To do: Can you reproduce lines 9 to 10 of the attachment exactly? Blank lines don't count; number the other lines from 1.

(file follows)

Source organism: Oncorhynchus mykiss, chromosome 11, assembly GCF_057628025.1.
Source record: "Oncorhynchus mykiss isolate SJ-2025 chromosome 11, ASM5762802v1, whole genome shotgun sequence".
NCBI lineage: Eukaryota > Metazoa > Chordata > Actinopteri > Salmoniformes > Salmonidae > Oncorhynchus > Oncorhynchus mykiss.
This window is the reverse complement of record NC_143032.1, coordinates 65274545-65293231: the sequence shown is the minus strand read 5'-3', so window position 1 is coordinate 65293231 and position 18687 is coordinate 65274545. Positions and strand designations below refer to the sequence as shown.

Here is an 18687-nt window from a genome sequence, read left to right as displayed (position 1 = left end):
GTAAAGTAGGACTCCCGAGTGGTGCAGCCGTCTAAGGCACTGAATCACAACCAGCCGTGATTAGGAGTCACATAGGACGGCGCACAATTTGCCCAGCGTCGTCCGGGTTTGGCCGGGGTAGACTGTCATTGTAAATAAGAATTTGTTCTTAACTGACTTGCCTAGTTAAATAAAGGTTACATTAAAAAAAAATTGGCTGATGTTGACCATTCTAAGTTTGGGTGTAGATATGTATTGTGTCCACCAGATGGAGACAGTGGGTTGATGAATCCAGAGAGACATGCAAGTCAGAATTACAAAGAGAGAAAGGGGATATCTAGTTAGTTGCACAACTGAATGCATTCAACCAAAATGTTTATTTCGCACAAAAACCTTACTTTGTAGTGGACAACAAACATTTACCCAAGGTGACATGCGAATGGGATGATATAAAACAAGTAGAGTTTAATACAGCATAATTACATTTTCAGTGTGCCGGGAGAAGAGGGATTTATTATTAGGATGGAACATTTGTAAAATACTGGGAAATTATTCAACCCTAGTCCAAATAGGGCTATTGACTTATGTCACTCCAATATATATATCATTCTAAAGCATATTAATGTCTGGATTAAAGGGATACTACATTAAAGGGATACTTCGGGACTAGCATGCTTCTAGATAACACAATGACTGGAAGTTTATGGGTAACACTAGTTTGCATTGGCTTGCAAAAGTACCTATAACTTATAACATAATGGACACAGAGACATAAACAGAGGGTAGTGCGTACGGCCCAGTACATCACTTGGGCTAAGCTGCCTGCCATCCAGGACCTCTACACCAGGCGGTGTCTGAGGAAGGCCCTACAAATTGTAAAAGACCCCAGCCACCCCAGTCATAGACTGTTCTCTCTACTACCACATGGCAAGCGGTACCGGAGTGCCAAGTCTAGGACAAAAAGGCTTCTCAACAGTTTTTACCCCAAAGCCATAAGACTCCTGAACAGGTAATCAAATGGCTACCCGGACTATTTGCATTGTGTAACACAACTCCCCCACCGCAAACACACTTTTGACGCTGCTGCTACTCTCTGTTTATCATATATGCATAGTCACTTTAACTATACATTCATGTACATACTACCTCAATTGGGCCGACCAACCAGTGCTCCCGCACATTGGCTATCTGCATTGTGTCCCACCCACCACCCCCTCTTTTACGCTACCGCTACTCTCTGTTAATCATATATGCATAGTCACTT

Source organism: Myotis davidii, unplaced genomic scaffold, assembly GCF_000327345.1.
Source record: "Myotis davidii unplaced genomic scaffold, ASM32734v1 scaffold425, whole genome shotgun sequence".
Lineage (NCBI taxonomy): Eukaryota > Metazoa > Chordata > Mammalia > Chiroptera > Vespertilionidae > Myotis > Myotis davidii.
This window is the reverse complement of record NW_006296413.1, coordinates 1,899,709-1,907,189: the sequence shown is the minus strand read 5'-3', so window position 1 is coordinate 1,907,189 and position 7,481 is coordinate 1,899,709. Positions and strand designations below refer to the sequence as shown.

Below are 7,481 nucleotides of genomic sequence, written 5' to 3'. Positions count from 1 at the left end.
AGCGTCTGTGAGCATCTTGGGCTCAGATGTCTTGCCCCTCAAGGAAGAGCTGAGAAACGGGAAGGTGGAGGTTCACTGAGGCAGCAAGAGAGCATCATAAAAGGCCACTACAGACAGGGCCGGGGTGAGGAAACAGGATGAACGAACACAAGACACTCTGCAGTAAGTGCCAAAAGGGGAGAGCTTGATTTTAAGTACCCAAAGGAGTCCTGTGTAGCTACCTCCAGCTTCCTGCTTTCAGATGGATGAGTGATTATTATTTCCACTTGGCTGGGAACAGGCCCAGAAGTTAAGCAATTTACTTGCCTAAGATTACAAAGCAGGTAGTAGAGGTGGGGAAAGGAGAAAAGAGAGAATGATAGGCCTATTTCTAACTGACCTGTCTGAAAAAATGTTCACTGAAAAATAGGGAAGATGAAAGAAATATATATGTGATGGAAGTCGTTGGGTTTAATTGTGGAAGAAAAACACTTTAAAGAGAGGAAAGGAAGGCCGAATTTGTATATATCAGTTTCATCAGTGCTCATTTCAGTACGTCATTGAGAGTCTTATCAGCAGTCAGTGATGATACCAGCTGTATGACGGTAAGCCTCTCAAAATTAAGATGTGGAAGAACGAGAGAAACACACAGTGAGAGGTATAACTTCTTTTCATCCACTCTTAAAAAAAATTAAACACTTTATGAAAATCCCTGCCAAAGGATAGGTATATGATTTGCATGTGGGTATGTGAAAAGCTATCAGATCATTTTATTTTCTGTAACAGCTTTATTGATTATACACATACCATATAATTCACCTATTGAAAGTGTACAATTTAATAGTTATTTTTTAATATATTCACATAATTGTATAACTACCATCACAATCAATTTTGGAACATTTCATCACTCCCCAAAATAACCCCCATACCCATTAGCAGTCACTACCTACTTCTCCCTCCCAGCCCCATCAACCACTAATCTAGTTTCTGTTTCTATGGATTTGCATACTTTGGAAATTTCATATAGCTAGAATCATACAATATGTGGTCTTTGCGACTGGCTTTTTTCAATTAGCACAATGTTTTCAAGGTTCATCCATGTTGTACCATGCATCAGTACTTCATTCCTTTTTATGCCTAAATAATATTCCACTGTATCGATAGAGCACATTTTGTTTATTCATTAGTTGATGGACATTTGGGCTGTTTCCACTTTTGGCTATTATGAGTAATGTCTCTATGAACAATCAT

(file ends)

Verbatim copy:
Lineage (NCBI taxonomy): Eukaryota > Metazoa > Chordata > Mammalia > Chiroptera > Vespertilionidae > Myotis > Myotis davidii.
This window is the reverse complement of record NW_006296413.1, coordinates 1,899,709-1,907,189: the sequence shown is the minus strand read 5'-3', so window position 1 is coordinate 1,907,189 and position 7,481 is coordinate 1,899,709. Positions and strand designations below refer to the sequence as shown.